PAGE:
The world’s sea turtles are thriving thanks to humans being kept in isolation.
The marine creatures, which find nesting on sandy beaches difficult due to crowds and pollution, are thriving while humans are cooped up* indoors.
As the northern hemisphere enters spring, sea turtles appear to be nesting in record numbers in countries such as the United States, Costa Rica, Brazil, Thailand and India.
“There’s some silver lining for wildlife in what otherwise is a fairly catastrophic* time for humans,” David Godfrey, executive director of the Sea Turtle Conservancy, told Associated Press.
Mr Godfrey said sea turtles need to be undisturbed when nesting on beaches. They also risked being struck and killed by boats or marine rubbish.
But with the tourists gone and beachside activity on pause, the turtles are finding it easier to nest.
“All of the potential positive impacts relate to changes in human behaviour,” he told CBS News. “The chances that turtles are going to be inadvertently* struck and killed will be lower, (and) the reduced human presence on the beach also means that there will be less garbage and other plastics entering the marine environment.”
Florida has reported record numbers of nesting of loggerheads and vulnerable* leatherbacks.
“It’s going to be a really good year,” Sarah Hirsch, senior manager of research and data at Loggerhead Marinelife Centre, told Florida’s CBS12 News.
“Our world has changed, but these turtles have been doing this for millions of years and it’s just reassuring and gives us hope that the world is still going on.”
In Thailand, authorities have found 11 leatherback nests — the highest number in 20 years, Reuters reported.
Brazil is also seeing a boom* in nesting. The town of Paulista has seen hundreds of turtles hatch already this season, including 100 critically endangered* hawksbill turtles in a single day.
“It’s really beautiful because you can see the exact instant they come out of the eggs and … watch their little march across the beach,” Paulista environmental secretary Roberto Couto told The Guardian.
It isn’t just sea turtles that have benefited from humans being isolated.
Smog has cleared up in New Delhi and the Himalayan mountains have been visible, canals have cleared up in Venice in Italy, and animals have roamed* more freely in towns.
“It is giving us this quite extraordinary insight into just how much of a mess we humans are making of our beautiful planet,” conservation scientist Stuart Pimm of North Carolina’s Duke University told AP.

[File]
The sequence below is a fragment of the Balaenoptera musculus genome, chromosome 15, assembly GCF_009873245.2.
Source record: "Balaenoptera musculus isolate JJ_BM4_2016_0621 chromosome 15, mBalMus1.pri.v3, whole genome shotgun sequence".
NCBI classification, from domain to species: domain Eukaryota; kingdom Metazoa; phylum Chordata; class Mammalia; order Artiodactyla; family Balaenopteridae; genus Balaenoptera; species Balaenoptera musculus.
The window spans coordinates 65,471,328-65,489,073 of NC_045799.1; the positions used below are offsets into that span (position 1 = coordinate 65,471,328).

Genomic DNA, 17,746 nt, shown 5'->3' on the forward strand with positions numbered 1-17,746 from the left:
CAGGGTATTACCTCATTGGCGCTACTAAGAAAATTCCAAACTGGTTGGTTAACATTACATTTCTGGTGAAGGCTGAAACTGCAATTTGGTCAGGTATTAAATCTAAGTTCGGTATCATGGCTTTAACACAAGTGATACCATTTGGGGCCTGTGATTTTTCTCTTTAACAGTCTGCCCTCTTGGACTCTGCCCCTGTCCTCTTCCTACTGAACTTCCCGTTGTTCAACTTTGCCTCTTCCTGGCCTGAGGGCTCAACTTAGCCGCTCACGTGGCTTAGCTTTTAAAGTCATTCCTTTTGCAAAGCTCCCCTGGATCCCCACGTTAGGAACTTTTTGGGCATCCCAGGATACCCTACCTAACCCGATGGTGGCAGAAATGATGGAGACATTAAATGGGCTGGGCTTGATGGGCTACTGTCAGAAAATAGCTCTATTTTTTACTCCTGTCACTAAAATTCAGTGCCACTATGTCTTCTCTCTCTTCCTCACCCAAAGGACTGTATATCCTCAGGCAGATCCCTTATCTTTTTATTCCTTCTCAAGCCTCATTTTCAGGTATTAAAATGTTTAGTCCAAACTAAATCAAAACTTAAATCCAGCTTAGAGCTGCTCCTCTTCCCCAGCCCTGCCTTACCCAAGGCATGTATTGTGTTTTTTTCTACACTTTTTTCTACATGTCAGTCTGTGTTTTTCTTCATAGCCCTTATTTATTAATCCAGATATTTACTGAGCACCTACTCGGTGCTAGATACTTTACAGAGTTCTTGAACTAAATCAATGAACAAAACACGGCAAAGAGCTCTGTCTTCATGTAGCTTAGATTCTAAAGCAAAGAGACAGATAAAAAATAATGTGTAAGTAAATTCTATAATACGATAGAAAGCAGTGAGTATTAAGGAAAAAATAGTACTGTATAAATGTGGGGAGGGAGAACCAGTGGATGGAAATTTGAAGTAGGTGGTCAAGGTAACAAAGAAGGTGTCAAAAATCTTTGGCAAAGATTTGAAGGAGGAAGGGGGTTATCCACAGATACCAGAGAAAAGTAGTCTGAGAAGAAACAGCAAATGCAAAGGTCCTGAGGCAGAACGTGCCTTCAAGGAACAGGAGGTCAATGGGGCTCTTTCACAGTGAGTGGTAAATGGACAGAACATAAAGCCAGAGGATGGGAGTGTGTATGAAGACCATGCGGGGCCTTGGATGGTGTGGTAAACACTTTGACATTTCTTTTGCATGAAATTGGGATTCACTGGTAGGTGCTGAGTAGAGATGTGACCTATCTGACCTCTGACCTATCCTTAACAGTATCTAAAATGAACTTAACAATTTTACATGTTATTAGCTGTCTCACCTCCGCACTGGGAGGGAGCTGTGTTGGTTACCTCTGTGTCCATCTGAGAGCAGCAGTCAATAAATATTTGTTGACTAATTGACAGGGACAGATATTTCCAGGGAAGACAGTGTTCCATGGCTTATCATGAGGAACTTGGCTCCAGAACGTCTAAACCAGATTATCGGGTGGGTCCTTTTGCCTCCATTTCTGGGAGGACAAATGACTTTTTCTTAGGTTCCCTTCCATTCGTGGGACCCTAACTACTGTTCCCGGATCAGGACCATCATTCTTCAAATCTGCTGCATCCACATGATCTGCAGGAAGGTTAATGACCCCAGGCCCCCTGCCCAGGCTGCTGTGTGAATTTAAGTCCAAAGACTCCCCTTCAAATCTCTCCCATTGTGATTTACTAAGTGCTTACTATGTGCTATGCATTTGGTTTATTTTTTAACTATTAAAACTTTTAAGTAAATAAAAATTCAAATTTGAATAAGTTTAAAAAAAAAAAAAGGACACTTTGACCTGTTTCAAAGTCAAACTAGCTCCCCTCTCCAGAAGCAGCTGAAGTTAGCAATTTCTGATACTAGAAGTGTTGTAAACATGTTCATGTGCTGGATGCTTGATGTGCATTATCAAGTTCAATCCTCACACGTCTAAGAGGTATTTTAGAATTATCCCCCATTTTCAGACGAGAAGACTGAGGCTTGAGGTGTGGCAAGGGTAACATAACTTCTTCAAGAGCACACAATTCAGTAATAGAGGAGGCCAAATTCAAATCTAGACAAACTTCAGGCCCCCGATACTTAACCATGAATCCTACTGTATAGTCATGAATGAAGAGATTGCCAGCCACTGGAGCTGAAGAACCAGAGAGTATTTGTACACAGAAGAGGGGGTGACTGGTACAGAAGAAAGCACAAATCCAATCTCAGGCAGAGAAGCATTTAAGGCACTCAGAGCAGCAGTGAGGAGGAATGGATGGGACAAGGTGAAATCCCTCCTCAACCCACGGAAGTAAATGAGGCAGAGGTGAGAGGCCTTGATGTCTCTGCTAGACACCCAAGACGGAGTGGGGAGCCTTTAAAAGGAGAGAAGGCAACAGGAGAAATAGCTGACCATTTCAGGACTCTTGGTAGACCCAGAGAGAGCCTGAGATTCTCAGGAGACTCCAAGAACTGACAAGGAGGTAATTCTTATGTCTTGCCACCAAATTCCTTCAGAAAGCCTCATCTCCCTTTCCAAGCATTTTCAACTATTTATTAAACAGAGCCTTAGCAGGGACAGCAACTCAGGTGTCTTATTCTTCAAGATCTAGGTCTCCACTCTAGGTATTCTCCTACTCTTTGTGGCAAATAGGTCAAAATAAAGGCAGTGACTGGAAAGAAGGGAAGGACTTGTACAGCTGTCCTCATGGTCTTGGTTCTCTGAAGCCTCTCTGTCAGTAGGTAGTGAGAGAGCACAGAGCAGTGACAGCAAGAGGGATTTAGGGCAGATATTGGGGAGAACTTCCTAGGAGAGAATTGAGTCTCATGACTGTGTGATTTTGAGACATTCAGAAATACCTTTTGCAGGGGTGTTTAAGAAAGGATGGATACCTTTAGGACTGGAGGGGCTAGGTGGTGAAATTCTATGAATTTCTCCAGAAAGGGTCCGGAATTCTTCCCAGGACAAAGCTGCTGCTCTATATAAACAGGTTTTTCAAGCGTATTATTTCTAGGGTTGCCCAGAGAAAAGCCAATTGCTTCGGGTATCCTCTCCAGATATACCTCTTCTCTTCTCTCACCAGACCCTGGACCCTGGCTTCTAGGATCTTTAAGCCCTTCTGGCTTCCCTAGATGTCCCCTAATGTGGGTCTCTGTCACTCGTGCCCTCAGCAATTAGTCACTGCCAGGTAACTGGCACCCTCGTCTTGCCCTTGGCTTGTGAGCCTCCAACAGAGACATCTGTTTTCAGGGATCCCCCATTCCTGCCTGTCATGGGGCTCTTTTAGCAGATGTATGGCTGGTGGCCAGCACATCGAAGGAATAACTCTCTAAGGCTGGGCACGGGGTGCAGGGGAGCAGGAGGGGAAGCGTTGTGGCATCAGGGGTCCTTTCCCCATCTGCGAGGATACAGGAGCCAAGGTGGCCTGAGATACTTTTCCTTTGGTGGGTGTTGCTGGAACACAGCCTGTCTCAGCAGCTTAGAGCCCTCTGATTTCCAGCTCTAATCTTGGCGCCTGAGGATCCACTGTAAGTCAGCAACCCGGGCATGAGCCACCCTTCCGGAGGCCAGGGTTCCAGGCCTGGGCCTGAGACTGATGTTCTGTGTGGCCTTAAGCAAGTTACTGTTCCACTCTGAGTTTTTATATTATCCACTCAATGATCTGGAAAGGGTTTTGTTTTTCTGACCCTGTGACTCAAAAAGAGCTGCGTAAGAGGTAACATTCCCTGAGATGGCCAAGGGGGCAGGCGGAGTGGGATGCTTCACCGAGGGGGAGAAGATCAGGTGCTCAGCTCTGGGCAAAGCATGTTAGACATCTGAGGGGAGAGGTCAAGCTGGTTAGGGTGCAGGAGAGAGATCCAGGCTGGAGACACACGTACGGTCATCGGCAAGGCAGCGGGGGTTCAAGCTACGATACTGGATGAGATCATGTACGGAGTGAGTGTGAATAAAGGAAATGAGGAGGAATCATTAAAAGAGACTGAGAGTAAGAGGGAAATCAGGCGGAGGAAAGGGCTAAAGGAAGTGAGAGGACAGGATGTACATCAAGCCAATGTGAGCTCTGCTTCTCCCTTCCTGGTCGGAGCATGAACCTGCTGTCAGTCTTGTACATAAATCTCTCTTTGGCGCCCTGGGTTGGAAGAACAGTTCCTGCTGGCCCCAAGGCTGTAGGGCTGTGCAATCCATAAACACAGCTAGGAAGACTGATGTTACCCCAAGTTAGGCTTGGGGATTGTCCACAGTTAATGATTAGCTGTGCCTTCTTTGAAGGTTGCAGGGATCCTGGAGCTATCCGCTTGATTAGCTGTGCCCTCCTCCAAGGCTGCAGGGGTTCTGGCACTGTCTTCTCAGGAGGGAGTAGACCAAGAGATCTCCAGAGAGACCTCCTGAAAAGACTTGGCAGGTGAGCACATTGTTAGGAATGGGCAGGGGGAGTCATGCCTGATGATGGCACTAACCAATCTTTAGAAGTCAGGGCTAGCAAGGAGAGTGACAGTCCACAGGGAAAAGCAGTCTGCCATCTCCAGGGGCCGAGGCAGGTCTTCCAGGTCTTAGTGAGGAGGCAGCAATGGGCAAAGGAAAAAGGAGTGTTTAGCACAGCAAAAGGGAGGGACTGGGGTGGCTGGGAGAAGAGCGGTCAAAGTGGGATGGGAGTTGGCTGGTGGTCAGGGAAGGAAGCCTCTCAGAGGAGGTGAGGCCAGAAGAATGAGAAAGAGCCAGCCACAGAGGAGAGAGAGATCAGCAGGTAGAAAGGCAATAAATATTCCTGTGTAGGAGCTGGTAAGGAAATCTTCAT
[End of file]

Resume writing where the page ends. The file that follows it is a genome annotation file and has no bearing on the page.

“This is giving us an opportunity to magically see how much better it can be.”
- thriving: growing and developing well
- isolation: being separated from others
- cooped up: being separated from others
- catastrophic: disastrous
- inadvertently: accidentally
- vulnerable: at risk
- boom: a period of strong growth
- critically endangered: at risk of dying out
- roamed: walked about
- Which countries are seeing record numbers of nesting sea turtles?
- Name two reasons why nesting numbers are up.
- What is happening in the town of Palista?
- Venice is experiencing what benefit from human isolation?
- Where do sea turtles build their nests?
LISTEN TO THIS STORY
1. Sea turtle species
There are three specific species of sea turtles that are mentioned in the news article.
Identify the three species and then find out their size when they are fully grown adults. Use this to draw a birds-eye view outline of the three species, side-by-side that is to scale. (That is, it shows their sizes in relation to one another.)
Then write down two unique features of each species.
Time: allow 30 minutes to complete this activity
Curriculum Links: English; Science
On a map or globe, locate each of the places mentioned in the story where increased sea turtle nesting has been observed.
Time: allow 10 minutes to complete this activity
Curriculum Links: English; Science, Geography
After reading the article, with a partner, highlight as many pieces of punctuation as you can find in green. Discuss how these are being used, where and how often. What level of the punctuation pyramid is the journalist using in this article?
HAVE YOUR SAY: What does this story tell you about humans and their effect on sea turtles?
No one-word answers. Use full sentences to explain your thinking. No comments will show until approved by editors.